Tuesday, June 14, 2011

Carn an Fhidhleir and An Sgarsoch

Geldie Lodge II
Geldie Lodge


The Geldie Lodge Marathon...


Carn an Fhidhleir and An Sgarsoch
Munros: #112 & #113
Date: Sunday 12th June 2011
Distance: 42.5km
Time: 8hrs(Car to Car)


An epic journey this one, and one that Brian and myself had been saving for a long summer day. The bikes were hoisted onto the bike rack at 0600 and by 0730 we set off from the Linn of Dee car park. It was a cool 5 degrees centigrade but was warming up quickly. Gloves were required to prevent chilled fingers on the handlebars of the bike. A short 5km stretch, mostly downhill leads to White Bridge. Here we paused for photographs and chatted to a Duke of Edinburgh Silver Expedition group before crossing the River Dee and heading South West, passed the ruins of Ruigh nan Clach and taking the right hand fork to follow the Geldie Burn. Another Duke of Edinburgh group were camped here and we exchanged greetings before heading West to Geldie Lodge.

River Dee
The River Dee from White Bridge.


Arriving at White Bridge
Brian at White Bridge.

The track which runs alongside the Geldie Burn did not lend itself to a particularly fast approach - it's rough and has 2 or 3 fords to cross. All of the crossings were made with dry feet, but I suspect it would be a very different case if the water levels were much higher.

It was on this section of the cycle in that we came across an adder, warming itself in the sun. Upon dismounting to take a closer look, the snake became agitated by our presence - hissing loudly and darting towards us. Keenly aware of the distance between us and the nearest hospital, we took a few snaps from a safe distance. The adder retreated into the heather and we returned to our bikes to cover the remaining distance to Geldie Lodge.


Adder I
Startled Sunbather.


Adder 3
Unhappy Adder.

The final obstacle to reaching Geldie Lodge is the crossing of the Geldie Burn. Too deep to cycle through, we managed to use our bikes for balance and again managed to cross without incident. On wetter days, this river crossing might signal the end point of your walk.

Fording the Geldie I
Brian fords the Geldie Burn.


Beinn Bhrotain and Monadh Mor
Monadh Mor & Beinn Bhrotain from Geldie Lodge.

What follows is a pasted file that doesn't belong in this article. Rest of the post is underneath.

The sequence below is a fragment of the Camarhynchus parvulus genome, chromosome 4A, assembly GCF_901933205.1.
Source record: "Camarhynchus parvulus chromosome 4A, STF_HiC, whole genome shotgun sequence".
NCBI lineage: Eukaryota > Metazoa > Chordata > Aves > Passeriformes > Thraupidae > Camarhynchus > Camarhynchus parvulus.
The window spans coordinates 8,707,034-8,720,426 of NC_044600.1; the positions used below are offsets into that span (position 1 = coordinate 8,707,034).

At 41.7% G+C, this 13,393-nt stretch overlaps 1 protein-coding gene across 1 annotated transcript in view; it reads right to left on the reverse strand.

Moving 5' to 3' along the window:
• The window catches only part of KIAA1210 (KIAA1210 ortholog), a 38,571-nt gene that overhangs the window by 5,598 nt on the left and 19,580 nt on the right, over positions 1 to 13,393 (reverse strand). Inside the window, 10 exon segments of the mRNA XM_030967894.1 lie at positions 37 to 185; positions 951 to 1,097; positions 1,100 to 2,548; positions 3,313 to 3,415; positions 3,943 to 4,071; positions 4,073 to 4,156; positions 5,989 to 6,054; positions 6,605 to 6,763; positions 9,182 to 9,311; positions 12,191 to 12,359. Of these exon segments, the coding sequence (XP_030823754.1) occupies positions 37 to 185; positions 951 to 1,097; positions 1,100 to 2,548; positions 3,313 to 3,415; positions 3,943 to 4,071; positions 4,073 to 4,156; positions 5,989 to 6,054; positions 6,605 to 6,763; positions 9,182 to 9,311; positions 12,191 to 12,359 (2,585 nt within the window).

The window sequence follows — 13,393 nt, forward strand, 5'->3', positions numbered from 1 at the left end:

In past times, Geldie Lodge had been a grand Victorian shooting lodge, serving the much larger Marr Lodge near Braemar. Today, it's a ruin - a useful waypoint which provides an excuse to stop, a place to chain up the bikes. By now it was 0900 and we had covered 13km on bike.

Geldie Lodge II
Geldie Lodge.


Geldie Lodge III
Geldie Lodge.
A 20 minute stop for breakfast and we were off on foot, along an excellent stalker's path which headed South South West towards Carn an Fhidhleir. After around 3km, the path curved around to the North and we went our separate ways - making a beeline across the peat bogs. From the depths of the corrie, we took a direct line to the summit of the hill, 400 metres of ascent to arrive on the summit at 1100.

Again, widlife provided drama on this section of the walk. Grouse are well known for their ability to explode from their nests at the very last second, removing months, if not years, from your life expectancy. One particular bird decided to wait just a little too long and paid the price when it was skewered through the wing by Brian's walking pole. The bird erupted from it's hiding place in a storm of feathers and bounced across the heather a few times before managing to take flight.

The views from the summit of Carn an Fhidhleir are extensive, with particularly fine views towards the Cairngorms and Beinn a' Ghlo. The ever-present Schiehallion also lurked in the distance, as did Lochnagar and possible Buchaille Etive Mor.

Cairngorms from Carn an Fhidhleir
Cairngorms from Carn an Fhidhleir.


Where We Came From
The Geldie Burn from Carn an Fhidhleir.


An Sgarsoch
An Sgarsoch from Carn an Fhidhleir.


Carn an Fhidhleir Summit Cairn
Me on Carn an Fhidhleir Summit Cairn. Munro #112.

After a leisurely 25 minutes spend chatting and taking photographs, we set off towards An Sgarsoch. Contouring round the side of the 906m top on a steep grassy slope, I developed a severe bout of two left feet and crashed to the ground. Wrists caught up in walking poles, I was unable to put my hands out and cmae crashing down chest-first onto the largest rock I could find. I had the wind knocked out of me but I managed to escape with only a swollen knee and a slightly bruised chest. A lucky escape on one of the most remote Munros.

The descent and reascent between the two hills was marred only by the presence of another peat bog but still, we made good time and reached the summit of An Sgarsoch at 1240. Time for lunch!

An Sgarsoch Shelter
Brian ascends the final slopes of An Sgarsoch.


Carn an Fhidhleir
Carn an Fhidhleir from An Sgarsoch.


An Sgarsoch Summit Cairn II
Me on An Sgarsoch summit. Munro #113.

Again, we lingered on the summit, enjoying the sun and the views. After 30 minutes, we headed North, descending to the bealach between An Sgarsoch and Scarsoch Bheag. From there, a muddy path took us around the western side of the hill to rejoin the stalkers path to take us back to Geldie Lodge.


Long Walk Back to Geldie Lodge
Brian picks up the stakers path back to Geldie Lodge.


We arrived back at the ruins of Geldie Lodge at 1420 - exactly 5 hours after leaving the lodge - by now we had covered 29km in total - 16 on foot and 13 by bike. The grassy banks beside the lodge provided a grand place to soak up the sun and the views and finish off the coffee. Eventually, we unlocked the bikes at 1440. The 13km cycle in form the Linn of Dee had taken us 90 minutes - the return journey took 50 minutes. We arrived back at the Linn of Dee exactly 8 hours and 42.5km later.

The Inver Hotel beckoned...

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